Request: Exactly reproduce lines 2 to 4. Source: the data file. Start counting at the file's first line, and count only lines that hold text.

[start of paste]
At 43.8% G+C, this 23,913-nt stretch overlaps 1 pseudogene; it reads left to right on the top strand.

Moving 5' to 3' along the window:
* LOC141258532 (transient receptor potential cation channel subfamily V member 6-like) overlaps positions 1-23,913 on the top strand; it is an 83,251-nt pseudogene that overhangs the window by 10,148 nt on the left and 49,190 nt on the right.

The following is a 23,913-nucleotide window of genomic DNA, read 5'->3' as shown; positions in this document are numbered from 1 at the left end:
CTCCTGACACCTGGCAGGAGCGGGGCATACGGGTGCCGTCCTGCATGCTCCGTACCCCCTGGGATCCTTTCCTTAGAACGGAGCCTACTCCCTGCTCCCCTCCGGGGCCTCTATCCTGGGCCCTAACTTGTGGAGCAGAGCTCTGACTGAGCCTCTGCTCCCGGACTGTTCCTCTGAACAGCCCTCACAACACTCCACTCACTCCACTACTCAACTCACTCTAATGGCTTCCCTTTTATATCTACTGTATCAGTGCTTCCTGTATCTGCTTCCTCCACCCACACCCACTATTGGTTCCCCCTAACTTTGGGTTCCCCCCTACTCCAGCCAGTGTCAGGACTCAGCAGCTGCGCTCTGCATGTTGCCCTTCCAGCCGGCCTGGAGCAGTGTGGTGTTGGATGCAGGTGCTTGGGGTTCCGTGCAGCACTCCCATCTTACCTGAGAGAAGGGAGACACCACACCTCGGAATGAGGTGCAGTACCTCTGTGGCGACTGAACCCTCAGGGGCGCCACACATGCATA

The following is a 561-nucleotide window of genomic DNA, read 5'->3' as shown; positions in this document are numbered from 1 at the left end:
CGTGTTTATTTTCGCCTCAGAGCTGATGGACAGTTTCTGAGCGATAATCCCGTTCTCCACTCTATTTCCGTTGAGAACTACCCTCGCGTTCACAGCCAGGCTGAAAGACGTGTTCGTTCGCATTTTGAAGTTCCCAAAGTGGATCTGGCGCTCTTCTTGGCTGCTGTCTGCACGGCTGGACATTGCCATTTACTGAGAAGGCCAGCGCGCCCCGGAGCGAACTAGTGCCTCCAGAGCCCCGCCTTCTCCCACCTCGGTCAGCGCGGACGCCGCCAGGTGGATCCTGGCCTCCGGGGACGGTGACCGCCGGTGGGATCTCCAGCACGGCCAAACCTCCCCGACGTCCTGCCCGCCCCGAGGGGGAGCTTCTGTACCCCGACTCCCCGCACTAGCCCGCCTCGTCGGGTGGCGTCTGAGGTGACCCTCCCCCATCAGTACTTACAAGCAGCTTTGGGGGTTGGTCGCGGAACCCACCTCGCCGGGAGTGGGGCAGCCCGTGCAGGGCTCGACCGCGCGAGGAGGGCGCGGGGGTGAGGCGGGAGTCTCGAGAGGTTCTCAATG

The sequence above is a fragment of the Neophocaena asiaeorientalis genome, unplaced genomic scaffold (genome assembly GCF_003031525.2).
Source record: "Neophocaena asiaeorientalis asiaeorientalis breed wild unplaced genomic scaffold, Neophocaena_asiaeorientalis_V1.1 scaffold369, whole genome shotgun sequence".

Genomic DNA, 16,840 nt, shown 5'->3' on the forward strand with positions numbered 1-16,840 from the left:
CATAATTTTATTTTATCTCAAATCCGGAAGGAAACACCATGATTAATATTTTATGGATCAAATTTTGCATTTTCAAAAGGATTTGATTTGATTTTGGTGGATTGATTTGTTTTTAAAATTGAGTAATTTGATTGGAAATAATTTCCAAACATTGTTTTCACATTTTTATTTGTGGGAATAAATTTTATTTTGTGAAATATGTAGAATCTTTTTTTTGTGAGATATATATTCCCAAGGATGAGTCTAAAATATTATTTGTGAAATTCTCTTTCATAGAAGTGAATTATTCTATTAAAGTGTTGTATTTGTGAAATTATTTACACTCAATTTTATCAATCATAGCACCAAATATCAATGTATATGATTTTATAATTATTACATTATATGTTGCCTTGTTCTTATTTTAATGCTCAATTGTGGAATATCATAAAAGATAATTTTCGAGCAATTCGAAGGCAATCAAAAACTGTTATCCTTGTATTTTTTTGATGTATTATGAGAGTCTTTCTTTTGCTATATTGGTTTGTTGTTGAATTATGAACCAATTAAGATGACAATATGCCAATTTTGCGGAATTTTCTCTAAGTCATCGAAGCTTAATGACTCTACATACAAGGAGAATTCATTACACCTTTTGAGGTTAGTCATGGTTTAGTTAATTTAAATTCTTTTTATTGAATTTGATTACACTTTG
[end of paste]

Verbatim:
Moving 5' to 3' along the window:
* LOC141258532 (transient receptor potential cation channel subfamily V member 6-like) overlaps positions 1-23,913 on the top strand; it is an 83,251-nt pseudogene that overhangs the window by 10,148 nt on the left and 49,190 nt on the right.

The following is a 23,913-nucleotide window of genomic DNA, read 5'->3' as shown; positions in this document are numbered from 1 at the left end: